For those attending trade shows or conferences, it’s easy to find yourself in an unfamiliar city, stuck in a hotel stuffed with tourists, surrounded by strangers. The events can lead to little restfulness, especially if you’re attempting to see the entirety of a new place in a day. While trade shows commonly offer complimentary coffee or tote bags, never to be used again, EDIT, a carefully curated women’s wear trade show at the Javits Center, wants to promote wellness and mindfulness, instead of a post-show happy hour.
The show, running from February 22 to February 24, had events focusing on wellness each morning. There was a talk by Andrea Praet, a former WGSN trend director and the current co-founder of The Uplift Project, whose mindfulness events have been spotlighted for a focus on replacing cocktails with artisanal water from Australia. The Uplift Project believes in embracing a “true happy hour,” with no alcohol. Ms. Praet’s co-founder, Katia Tallarico, gave people tools for creating a daily practice; she said focusing on the experience of brushing your teeth, rather than spacing out, is one way to make mindfulness easy. Another chat was courtesy of author Light Watkins, who introduced attendees to guided meditation in the digital age.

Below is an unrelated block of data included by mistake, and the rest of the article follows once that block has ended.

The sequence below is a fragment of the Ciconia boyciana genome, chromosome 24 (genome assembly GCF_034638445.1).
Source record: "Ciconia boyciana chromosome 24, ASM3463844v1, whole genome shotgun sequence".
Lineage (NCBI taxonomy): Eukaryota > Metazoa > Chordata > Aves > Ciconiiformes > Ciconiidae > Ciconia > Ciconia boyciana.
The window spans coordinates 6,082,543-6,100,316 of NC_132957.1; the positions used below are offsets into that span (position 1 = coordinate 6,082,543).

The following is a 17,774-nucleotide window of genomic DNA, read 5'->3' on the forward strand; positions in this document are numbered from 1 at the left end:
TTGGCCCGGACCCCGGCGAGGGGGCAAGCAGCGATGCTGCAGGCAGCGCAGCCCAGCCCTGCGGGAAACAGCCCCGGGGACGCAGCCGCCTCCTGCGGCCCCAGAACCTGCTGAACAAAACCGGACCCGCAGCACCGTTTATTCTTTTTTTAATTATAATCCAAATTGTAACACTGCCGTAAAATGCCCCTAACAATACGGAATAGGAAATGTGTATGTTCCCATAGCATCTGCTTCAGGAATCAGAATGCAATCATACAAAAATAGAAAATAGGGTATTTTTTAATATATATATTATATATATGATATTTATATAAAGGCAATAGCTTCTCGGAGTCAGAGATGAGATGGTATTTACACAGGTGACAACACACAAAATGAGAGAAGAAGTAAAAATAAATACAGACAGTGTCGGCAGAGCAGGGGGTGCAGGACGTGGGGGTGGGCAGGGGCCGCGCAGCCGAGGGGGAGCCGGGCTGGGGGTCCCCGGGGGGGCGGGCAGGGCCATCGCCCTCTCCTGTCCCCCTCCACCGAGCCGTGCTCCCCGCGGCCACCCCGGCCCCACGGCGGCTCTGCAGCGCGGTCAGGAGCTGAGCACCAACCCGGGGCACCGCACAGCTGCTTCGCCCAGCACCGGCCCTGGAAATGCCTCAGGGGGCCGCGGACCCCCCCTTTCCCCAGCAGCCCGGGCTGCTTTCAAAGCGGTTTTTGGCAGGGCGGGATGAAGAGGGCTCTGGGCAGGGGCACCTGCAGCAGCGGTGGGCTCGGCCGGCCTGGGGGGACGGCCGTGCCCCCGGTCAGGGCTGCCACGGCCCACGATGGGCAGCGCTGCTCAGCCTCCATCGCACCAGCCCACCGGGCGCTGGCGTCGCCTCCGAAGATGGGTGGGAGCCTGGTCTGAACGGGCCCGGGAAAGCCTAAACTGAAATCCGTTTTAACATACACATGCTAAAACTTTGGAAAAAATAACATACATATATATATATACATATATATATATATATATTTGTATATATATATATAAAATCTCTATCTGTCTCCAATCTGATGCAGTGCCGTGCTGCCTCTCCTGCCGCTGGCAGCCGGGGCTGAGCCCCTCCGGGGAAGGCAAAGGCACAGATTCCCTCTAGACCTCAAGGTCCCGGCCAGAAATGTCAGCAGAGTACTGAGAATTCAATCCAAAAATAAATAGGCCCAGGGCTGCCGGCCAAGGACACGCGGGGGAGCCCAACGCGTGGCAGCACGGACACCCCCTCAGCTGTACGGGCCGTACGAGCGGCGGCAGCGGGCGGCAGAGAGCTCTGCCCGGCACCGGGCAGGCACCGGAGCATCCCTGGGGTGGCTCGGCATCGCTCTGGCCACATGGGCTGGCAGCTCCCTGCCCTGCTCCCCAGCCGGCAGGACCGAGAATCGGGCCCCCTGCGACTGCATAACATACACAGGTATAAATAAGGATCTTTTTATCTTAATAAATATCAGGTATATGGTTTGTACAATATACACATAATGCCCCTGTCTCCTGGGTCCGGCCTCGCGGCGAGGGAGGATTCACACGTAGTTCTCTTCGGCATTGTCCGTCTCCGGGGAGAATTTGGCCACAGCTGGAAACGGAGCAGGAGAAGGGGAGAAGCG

Ms. Praet discussed what consumers are looking for when it comes to wellness, focusing on people who are hyperconnected but unable to connect in person. The Observer asked Ms. Praet, who usually works with clients like Reebok to present fitness and design trends, if it’s possible to find peace in the middle of a crowded trade show. “Infusing wellness activations in this kind of environment was unexpected, novel and fun,” she said, adding that “the fashion crowd has been early adopters and driving the stylish makeover of the wellness movement.”
Ms. Praet described Mr. Watkins’ presentation as enlightening for their audience. “Most were surprised that it’s okay to have thoughts during meditation, and said they’ve always wanted to have a practice but haven’t taken the time to learn.” On her own talk, Ms. Praet said, “People want to feel good and make meaningful connections with others in real life. The way this is happening is through fitness and alternative morning and evening activities, like alcohol-free dance parties before work and meditation meet-ups in the evening. ”
At trade shows, conferences or any other event where you’re surrounded by strangers, people tend to cling to their phones like security blankets, or order a few too many cocktails at happy hour. While meditation won’t lead to new friendships and networking, neither will updating Facebook hourly. In an effort to disconnect from busy lives, there are ample opportunities for “wellness,” whether it’s a green juice, a yoga practice or a talk by an expert in the field.
These meditation moments offer a respite from daily life. Taking a moment to be mindful offers a welcome pause in an already packed day.